Exciting potential for development at the Bishop Recreation Area and at a large industrial property in George is advancing as the Port of Quincy pushes water projects forward.
The three port commissioners discussed both sites at the board’s Oct. 12 meeting. Catalina Blancas, the port’s Bishop Recreation Area project manager, attended the meeting, as did Brant Mayo from Grant County Economic Development Council.
First, Commissioner Curt Morris asked the other two board members, Patric Connelly and Brian Kuest, whether they supported pursuing a state capital budget request for the port’s Quincy Business & Event Center. After discussing what to go for in the upcoming state legislative session, the commissioners agreed to make the event center the focus of a capital request.
Concerning the port’s Bishop Recreation Area property, Morris laid out steps and potential costs for a new way to get more water at the site, which is near the lower Ancient Lakes trail head.
Port commissioners have had a tough nut to crack in getting enough water to the Bishop site to support some kind of development for recreation.
The state Department of Ecology can give the port a temporary permit, Morris said, that will allow the port to drill a test well. If that succeeds, then Ecology would likely issue a permanent permit.
Water will open opportunities, including grant programs.
“Got to get the water first,” Morris said by phone Monday.
To start that process, it will take a $5,000 payment to Ecology and $8,000 to Landau Associates, which commissioners agreed to during their previous meeting.
Then the port would have costs for drilling and getting power to the site.
“More than likely, we will be into this thing $50,000,” Morris said at the Oct. 12 meeting, giving his fellow commissioners an idea of how much money this path to a new water source might cost.
The costs, or some of them, might be covered by a State Recreation and Conservation Office grant, he said. Blancas agreed and said she planned to attend an RCO webinar.
Following their discussion, port commissioners voted to execute the agreement with Landau for $8,000 of work for the Bishop property water, indicating they think the chance of success is worth the potential costs.
Turning to other projects, Morris said the port will again submit a request for Grant County Strategic Infrastructure funds for the the port’s intermodal facility.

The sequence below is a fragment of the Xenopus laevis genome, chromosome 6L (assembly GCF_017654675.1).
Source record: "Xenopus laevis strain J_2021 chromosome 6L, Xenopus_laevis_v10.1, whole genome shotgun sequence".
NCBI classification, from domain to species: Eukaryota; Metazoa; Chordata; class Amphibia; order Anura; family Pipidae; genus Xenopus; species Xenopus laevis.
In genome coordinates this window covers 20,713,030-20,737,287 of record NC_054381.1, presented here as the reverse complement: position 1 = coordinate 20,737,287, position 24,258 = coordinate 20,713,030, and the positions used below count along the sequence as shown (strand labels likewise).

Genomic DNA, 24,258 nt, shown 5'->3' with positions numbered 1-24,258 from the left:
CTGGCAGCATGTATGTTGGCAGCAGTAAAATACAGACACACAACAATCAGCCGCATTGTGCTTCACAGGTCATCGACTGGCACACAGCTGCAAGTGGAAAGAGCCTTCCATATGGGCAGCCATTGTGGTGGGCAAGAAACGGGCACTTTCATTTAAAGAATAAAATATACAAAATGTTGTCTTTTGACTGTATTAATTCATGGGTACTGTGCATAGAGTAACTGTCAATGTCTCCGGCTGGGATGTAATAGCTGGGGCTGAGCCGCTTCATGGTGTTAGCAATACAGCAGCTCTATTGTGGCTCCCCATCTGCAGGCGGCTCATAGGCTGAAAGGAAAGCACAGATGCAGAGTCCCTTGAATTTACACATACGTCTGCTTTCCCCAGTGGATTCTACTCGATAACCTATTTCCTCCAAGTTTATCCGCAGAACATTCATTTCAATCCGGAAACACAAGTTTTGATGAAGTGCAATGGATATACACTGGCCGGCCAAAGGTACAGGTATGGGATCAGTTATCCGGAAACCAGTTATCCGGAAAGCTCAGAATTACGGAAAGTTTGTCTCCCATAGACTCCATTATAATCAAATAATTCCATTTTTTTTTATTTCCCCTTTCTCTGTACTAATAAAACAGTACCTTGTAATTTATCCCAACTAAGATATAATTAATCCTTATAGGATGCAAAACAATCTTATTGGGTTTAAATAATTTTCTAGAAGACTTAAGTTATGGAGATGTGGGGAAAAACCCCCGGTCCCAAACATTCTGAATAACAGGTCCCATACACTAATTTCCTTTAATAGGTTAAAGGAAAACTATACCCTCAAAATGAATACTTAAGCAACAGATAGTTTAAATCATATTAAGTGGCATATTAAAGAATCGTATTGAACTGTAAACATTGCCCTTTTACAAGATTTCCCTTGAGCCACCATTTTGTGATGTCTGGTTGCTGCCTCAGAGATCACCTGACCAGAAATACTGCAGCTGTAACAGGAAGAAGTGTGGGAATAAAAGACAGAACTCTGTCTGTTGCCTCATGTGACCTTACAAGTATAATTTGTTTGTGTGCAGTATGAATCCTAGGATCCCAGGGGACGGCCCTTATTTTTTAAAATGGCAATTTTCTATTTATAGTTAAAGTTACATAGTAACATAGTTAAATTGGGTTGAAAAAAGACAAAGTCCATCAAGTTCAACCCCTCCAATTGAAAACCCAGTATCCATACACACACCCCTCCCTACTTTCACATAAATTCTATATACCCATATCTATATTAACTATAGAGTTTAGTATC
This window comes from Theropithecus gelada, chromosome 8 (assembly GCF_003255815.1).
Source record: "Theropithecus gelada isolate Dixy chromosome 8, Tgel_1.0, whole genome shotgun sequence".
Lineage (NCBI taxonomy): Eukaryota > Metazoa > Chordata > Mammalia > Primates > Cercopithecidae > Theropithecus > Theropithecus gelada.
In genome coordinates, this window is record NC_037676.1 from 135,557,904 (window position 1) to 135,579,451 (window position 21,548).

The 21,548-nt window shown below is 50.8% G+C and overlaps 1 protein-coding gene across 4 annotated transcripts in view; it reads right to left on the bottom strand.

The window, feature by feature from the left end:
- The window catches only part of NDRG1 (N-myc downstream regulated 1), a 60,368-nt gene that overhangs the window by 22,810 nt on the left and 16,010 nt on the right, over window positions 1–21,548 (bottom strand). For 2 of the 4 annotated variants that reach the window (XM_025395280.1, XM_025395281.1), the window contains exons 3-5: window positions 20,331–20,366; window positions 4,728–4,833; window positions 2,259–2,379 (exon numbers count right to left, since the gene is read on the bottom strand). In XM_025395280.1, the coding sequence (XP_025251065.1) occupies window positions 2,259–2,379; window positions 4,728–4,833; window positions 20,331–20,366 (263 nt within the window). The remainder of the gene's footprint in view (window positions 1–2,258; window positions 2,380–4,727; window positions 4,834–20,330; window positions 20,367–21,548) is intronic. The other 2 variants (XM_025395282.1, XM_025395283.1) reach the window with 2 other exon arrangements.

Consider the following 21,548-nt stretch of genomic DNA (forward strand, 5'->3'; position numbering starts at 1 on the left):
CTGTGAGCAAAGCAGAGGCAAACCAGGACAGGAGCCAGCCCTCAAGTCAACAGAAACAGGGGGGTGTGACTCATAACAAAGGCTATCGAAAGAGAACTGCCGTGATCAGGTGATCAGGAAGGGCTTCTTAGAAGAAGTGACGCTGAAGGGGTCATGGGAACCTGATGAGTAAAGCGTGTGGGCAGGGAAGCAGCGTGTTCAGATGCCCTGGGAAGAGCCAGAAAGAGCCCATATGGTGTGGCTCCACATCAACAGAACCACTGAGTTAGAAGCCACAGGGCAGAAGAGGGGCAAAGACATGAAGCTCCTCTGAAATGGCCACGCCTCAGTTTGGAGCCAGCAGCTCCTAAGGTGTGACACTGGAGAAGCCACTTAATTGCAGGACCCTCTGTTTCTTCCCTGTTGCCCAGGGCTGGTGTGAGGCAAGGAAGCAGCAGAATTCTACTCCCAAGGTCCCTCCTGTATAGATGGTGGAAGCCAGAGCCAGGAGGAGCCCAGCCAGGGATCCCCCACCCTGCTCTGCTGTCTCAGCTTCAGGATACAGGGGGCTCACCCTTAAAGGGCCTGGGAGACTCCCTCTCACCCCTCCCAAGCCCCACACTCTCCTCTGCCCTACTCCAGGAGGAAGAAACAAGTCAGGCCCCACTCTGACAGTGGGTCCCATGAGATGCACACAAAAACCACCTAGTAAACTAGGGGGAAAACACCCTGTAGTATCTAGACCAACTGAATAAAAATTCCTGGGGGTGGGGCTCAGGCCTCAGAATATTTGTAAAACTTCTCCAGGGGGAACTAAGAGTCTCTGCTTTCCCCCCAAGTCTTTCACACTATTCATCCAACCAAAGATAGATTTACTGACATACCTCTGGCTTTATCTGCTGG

The request, for about $300,000 for gravel to extend the yard and make room for more shipping containers, had been approved previously but not funded by the county, he said.
The snag was on the project being in the county’s comprehensive plan. Morris said it is now in the plan and hopes the funding will come through.
The port has a second application for SIP funds, approximately $300,000, to go toward building a municipal water line in George to the port’s 137-acre property there.
The property is bare farm land, and bringing potable water to the site will greatly increase the land’s development potential.
The port has received inquiries about the property from commercial interests.
Morris said the water line project has been put out for bids, and they are expected soon. On the economic development prospects front, Morris said the port continues to get new leads but is “just kind of stymied until the PUD tells us where we are at on power.”
In other port business, Connie Kuest talked about getting the event center’s parking lot sealed and stripes painted showing parking spaces. It was too late this year to get the lot sealed, she said, because of the weather.
- The commissioners voted in favor of paying for the Columbia Basin Development League’s 2023 membership fee, $325, and discussed the upcoming expiration of the lease of space in the event center to the lease for the Quincy Valley Chamber of Commerce at the end of the year. They talked about market rents, lease terms and the rising costs of maintenance on the building. They leaned toward raising the rent a bit but made no decision.